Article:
Water from Cape Agulhas



Because.  I mean it’s water from both the Atlantic and the Indian oceans.  Obviously (or perhaps not — I could’ve found this on the street or stole it from a shut-in who only watches Fox news)


Black Linen

Getting rid of clothes … it’s not easy.  There’s the issue of whether they fit, of course; but there too, it’s then a reflection of “I may yet fit into this” or in my case, having lost weight “I may get fat again and need this.”

Which, when it comes to my black linen  (pants and shirt) I just can’t see —  they’re just too large for me.  Linen is of course comfortable, but it is a real pain to maintain — I am horrible at ironing, so I send anything that needs to look pressed out; and those prices have been increasing.  I understand; labor costs money.  But will I get $6.00 worth of enjoyment out of a clean pressed linen shirt?  I don’t think so.

For them to once again approach anything stylish they would need to be altered — and then they never do look right, especially if you take off too many inches .  And that would be money … which I don’t know if I would value as in the past I have spent money to get things altered only to realize I’ve never worn them again since the lie of the fabric isn’t right or the pants-pockets have shifted or some other issue.  Or simply that they’re just no longer fashionable.

I worry far less about what truly is “fashionable” than I did when I was younger; I think it is also that I no longer imagine myself in certain spots while wearing said clothing.

But it is tough getting rid of clothes that you’ve worn to certain events or during certain times of your life; it then brings up the idea that will you still be that person?  Are you ready to cast out that person, that event, the thing you did in these clothes?  I wore the black linen pants to a Sade concert; it was an excellent show.  I’d liked her music really the first time I heard it — in Canada of all places.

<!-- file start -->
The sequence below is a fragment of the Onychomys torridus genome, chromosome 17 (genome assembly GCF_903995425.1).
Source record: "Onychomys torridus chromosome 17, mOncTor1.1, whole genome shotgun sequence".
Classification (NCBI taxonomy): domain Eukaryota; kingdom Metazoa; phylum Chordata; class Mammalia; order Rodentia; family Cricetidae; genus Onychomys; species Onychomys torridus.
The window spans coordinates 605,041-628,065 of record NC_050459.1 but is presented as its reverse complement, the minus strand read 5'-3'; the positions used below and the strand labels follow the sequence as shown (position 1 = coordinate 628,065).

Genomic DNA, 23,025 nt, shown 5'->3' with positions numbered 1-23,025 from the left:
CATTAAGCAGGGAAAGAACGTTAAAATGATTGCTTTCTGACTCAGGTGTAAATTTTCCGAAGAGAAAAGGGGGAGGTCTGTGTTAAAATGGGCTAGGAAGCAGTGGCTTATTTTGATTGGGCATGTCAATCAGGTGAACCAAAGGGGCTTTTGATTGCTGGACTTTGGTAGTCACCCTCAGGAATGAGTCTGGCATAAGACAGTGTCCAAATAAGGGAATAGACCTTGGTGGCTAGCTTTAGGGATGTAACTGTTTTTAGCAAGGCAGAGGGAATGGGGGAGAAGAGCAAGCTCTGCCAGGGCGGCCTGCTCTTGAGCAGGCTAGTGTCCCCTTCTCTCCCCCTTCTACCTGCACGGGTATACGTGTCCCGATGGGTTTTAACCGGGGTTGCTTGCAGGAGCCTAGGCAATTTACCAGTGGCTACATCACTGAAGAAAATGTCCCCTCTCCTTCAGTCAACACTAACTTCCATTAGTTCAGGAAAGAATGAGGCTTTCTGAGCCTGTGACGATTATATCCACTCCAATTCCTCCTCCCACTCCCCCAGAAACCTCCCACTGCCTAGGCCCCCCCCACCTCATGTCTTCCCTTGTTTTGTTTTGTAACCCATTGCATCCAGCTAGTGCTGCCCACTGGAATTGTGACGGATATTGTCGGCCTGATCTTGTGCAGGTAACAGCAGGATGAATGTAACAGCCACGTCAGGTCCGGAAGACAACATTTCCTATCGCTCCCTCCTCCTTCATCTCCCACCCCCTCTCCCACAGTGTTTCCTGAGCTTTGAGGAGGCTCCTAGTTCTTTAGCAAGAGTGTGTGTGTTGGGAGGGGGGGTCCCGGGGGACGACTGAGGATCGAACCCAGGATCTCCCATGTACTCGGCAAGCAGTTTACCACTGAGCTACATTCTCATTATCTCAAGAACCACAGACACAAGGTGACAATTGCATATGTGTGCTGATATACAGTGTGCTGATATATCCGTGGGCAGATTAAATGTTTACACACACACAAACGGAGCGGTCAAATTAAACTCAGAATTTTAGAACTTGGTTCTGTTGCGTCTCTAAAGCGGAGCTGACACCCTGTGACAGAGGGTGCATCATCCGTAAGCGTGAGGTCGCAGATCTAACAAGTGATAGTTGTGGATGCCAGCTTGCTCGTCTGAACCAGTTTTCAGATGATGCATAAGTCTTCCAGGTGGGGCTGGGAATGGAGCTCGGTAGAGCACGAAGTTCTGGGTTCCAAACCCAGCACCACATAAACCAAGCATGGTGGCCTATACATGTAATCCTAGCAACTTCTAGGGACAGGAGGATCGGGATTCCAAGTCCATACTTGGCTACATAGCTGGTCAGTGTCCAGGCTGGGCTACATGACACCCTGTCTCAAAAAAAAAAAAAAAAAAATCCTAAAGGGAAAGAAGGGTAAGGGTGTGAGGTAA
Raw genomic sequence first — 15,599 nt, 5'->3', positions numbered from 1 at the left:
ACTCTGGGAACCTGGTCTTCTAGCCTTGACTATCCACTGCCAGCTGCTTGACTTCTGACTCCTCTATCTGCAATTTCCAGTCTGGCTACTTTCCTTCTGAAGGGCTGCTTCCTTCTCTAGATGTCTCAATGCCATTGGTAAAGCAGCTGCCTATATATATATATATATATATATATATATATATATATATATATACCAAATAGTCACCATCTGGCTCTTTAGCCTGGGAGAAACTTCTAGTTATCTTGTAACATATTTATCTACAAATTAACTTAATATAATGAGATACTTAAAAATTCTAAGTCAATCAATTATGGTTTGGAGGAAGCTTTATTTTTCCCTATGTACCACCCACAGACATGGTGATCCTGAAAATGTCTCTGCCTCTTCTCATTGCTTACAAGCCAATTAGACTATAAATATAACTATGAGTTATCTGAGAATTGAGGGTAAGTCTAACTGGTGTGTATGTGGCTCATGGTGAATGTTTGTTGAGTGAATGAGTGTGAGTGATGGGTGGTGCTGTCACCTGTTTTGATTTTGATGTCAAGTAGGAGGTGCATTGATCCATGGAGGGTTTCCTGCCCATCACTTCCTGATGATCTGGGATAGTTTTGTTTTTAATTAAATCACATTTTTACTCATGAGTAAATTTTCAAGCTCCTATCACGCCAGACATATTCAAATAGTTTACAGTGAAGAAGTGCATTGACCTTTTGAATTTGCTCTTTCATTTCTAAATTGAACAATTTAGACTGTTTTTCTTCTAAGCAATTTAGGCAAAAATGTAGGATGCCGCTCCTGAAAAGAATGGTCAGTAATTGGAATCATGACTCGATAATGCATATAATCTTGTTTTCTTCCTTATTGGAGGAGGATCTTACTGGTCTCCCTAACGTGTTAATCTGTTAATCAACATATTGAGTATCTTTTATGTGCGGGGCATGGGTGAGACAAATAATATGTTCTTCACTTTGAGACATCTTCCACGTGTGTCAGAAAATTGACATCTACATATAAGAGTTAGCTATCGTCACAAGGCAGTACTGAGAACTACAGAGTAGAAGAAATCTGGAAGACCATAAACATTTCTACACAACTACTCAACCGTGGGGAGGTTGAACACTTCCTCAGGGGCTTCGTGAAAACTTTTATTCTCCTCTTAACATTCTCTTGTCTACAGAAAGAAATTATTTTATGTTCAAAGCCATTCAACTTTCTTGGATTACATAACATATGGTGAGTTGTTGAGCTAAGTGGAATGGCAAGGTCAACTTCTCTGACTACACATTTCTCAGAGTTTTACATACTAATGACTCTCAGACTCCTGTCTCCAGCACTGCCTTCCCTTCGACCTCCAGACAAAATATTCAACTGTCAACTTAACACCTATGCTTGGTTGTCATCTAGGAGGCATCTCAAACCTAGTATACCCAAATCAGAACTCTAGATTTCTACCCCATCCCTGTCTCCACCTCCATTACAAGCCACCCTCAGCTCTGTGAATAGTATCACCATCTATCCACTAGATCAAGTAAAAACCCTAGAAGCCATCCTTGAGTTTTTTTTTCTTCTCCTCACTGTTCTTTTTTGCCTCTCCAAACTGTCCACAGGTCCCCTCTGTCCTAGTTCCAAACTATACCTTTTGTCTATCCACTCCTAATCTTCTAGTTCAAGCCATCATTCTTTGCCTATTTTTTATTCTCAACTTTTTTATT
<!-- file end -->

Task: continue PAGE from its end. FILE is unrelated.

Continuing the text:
And so at some level the pants represent a Sade concert-going person; a grown up with erudite tastes.  Who knows to wear Brooks Brothers black linen trousers when attending such events.  On the other I don’t really go to any more large concerts — I used to all the time but I just don’t see the value for the money in them any more with hassles of security and hundreds of dollars for tickets, only to find out they want five dollars for a bottle of water.

The shirt I remember wearing in Paris and getting misplaced (I am rarely lost; after all I am always where I am) on the Left Bank, after having one of those long multi-course lunches one used to have in Paris and I suppose some people still do.  Why I recall that it was this shirt I’m not sure, but maybe even when I bought it I thought it would be the perfect thing to wear should I find myself in Paris on afternoon.  Anyway we figured out where we were and decided to go to the Islamic Center which had a fascinating exhibit on Moroccan pottery;  because of course I’m someone who wears a black linen shirt to a long lunch in Paris and then sees an exhibit of Moroccan pottery.  And I’d like to think I still am but that I don’t need the black linen shirt to do those things.

So I took these down to my Salvation Army on 23rd Street and when I walked in to drop them off, the woman who was handling donations was listening to Cheryl Lynn’s “Shake It Up Tonight” so I complemented her on her musical choice, took a receipt, left  and did some grocery shopping.

Octopus Magnet

I got this octopus magnet at a street fair in New York City.  It had to be in the early ’90s when I was very actively collecting a lot of stuff.  I think it had something to do with again having the story behind the item, I am still not sure; part of what I am working on is to understand what really drives our various desires — in this case why I bought an octopus magnet at all.